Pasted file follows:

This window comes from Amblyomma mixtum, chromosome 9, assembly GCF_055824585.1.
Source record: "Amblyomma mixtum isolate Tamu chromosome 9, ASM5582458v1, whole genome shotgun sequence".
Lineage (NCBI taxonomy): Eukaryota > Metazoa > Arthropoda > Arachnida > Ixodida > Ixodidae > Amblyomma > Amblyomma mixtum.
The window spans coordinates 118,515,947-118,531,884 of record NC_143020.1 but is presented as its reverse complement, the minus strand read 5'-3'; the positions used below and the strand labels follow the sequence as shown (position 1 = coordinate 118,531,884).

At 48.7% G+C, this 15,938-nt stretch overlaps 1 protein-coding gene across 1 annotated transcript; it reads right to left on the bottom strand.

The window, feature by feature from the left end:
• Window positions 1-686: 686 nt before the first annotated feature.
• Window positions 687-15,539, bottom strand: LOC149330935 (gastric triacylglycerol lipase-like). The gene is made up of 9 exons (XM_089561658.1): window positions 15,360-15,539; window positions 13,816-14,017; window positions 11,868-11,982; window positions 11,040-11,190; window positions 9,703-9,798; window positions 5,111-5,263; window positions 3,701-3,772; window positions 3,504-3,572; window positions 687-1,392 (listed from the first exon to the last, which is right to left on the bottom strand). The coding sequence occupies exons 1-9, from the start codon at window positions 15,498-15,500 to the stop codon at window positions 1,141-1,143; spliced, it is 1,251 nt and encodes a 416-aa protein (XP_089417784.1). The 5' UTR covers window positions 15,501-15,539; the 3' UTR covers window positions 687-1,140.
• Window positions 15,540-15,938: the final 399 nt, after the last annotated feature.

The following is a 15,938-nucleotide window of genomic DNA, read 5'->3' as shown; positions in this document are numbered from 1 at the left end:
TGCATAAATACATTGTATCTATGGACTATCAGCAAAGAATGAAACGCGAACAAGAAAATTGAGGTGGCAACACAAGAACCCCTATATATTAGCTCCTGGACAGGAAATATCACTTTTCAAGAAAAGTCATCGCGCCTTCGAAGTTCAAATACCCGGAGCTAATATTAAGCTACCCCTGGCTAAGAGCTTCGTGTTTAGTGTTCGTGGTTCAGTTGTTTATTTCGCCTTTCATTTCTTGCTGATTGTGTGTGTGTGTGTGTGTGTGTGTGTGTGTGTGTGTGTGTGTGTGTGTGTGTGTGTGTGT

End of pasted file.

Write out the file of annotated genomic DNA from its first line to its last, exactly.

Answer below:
This window comes from Amblyomma mixtum, chromosome 9, assembly GCF_055824585.1.
Source record: "Amblyomma mixtum isolate Tamu chromosome 9, ASM5582458v1, whole genome shotgun sequence".
Lineage (NCBI taxonomy): Eukaryota > Metazoa > Arthropoda > Arachnida > Ixodida > Ixodidae > Amblyomma > Amblyomma mixtum.
The window spans coordinates 118,515,947-118,531,884 of record NC_143020.1 but is presented as its reverse complement, the minus strand read 5'-3'; the positions used below and the strand labels follow the sequence as shown (position 1 = coordinate 118,531,884).

At 48.7% G+C, this 15,938-nt stretch overlaps 1 protein-coding gene across 1 annotated transcript; it reads right to left on the bottom strand.

The window, feature by feature from the left end:
• Window positions 1-686: 686 nt before the first annotated feature.
• Window positions 687-15,539, bottom strand: LOC149330935 (gastric triacylglycerol lipase-like). The gene is made up of 9 exons (XM_089561658.1): window positions 15,360-15,539; window positions 13,816-14,017; window positions 11,868-11,982; window positions 11,040-11,190; window positions 9,703-9,798; window positions 5,111-5,263; window positions 3,701-3,772; window positions 3,504-3,572; window positions 687-1,392 (listed from the first exon to the last, which is right to left on the bottom strand). The coding sequence occupies exons 1-9, from the start codon at window positions 15,498-15,500 to the stop codon at window positions 1,141-1,143; spliced, it is 1,251 nt and encodes a 416-aa protein (XP_089417784.1). The 5' UTR covers window positions 15,501-15,539; the 3' UTR covers window positions 687-1,140.
• Window positions 15,540-15,938: the final 399 nt, after the last annotated feature.

The following is a 15,938-nucleotide window of genomic DNA, read 5'->3' as shown; positions in this document are numbered from 1 at the left end:
TGCATAAATACATTGTATCTATGGACTATCAGCAAAGAATGAAACGCGAACAAGAAAATTGAGGTGGCAACACAAGAACCCCTATATATTAGCTCCTGGACAGGAAATATCACTTTTCAAGAAAAGTCATCGCGCCTTCGAAGTTCAAATACCCGGAGCTAATATTAAGCTACCCCTGGCTAAGAGCTTCGTGTTTAGTGTTCGTGGTTCAGTTGTTTATTTCGCCTTTCATTTCTTGCTGATTGTGTGTGTGTGTGTGTGTGTGTGTGTGTGTGTGTGTGTGTGTGTGTGTGTGTGTGTGTGT